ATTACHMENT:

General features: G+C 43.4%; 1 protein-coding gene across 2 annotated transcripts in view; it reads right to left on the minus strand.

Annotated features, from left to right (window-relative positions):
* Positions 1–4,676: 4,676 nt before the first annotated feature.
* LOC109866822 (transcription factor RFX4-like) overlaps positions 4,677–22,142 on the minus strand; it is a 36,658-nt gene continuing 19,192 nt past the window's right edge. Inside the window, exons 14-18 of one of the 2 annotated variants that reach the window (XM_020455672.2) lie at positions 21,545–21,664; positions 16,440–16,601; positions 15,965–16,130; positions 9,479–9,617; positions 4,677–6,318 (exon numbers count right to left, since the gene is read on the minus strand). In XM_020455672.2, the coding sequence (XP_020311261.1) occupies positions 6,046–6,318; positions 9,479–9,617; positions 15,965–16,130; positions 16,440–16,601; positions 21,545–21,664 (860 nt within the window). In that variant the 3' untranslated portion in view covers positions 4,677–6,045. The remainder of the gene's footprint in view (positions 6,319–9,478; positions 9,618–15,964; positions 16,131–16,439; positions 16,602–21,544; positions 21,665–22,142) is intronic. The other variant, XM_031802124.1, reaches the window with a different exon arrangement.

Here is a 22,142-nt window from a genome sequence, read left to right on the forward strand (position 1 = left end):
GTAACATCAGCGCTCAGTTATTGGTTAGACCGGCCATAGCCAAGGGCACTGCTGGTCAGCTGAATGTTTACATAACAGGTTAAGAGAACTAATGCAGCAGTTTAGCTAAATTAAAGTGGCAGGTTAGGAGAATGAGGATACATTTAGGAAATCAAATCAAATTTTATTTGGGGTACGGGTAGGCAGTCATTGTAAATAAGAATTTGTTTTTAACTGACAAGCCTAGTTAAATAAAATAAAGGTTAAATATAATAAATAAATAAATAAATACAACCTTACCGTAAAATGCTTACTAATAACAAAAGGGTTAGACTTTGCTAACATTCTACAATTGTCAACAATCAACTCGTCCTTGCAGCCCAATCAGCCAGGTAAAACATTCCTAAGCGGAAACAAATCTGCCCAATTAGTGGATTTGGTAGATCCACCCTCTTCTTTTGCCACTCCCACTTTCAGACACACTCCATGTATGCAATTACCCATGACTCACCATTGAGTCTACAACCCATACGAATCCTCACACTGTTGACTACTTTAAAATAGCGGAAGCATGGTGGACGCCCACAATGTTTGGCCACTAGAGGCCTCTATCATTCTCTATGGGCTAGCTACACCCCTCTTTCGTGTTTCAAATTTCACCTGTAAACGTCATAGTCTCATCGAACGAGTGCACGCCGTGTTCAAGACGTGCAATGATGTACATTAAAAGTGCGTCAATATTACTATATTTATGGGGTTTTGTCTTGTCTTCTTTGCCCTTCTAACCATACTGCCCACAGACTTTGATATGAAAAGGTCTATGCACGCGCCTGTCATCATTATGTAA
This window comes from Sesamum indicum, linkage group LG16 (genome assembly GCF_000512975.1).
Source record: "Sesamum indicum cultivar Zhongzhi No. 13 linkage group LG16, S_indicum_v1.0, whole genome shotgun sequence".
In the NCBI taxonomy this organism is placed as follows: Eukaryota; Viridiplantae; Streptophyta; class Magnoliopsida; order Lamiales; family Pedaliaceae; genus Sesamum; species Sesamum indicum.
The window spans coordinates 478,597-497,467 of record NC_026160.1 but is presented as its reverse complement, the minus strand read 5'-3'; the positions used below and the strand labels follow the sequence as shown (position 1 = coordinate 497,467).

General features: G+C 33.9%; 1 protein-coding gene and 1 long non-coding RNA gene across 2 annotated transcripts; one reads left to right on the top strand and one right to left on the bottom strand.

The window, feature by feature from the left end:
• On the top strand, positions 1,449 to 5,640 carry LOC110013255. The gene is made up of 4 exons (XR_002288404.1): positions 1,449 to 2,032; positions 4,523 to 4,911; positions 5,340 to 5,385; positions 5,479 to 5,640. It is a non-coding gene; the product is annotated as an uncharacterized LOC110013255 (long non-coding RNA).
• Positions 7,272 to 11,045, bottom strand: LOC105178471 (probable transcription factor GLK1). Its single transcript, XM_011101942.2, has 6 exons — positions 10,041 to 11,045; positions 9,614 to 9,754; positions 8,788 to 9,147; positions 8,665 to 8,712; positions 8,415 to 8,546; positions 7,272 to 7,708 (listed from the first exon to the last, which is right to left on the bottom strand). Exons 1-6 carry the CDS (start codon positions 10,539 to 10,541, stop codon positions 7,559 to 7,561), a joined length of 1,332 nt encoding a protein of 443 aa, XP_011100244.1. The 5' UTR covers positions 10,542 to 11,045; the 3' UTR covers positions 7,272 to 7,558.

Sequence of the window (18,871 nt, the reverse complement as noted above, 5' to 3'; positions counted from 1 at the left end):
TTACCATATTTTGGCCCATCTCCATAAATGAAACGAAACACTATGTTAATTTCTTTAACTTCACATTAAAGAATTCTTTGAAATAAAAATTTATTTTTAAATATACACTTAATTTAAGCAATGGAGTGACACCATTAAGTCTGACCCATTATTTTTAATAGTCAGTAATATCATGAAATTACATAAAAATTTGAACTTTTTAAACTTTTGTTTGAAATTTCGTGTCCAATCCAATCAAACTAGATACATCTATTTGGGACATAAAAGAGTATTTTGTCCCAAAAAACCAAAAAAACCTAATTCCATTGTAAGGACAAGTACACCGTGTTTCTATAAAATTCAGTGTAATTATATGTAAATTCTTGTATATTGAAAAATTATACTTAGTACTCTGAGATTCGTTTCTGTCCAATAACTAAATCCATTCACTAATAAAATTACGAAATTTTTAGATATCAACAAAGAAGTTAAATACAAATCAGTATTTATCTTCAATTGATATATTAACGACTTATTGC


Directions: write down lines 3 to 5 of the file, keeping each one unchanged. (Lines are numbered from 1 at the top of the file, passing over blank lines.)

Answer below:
* Positions 1–4,676: 4,676 nt before the first annotated feature.
* LOC109866822 (transcription factor RFX4-like) overlaps positions 4,677–22,142 on the minus strand; it is a 36,658-nt gene continuing 19,192 nt past the window's right edge. Inside the window, exons 14-18 of one of the 2 annotated variants that reach the window (XM_020455672.2) lie at positions 21,545–21,664; positions 16,440–16,601; positions 15,965–16,130; positions 9,479–9,617; positions 4,677–6,318 (exon numbers count right to left, since the gene is read on the minus strand). In XM_020455672.2, the coding sequence (XP_020311261.1) occupies positions 6,046–6,318; positions 9,479–9,617; positions 15,965–16,130; positions 16,440–16,601; positions 21,545–21,664 (860 nt within the window). In that variant the 3' untranslated portion in view covers positions 4,677–6,045. The remainder of the gene's footprint in view (positions 6,319–9,478; positions 9,618–15,964; positions 16,131–16,439; positions 16,602–21,544; positions 21,665–22,142) is intronic. The other variant, XM_031802124.1, reaches the window with a different exon arrangement.

Here is a 22,142-nt window from a genome sequence, read left to right on the forward strand (position 1 = left end):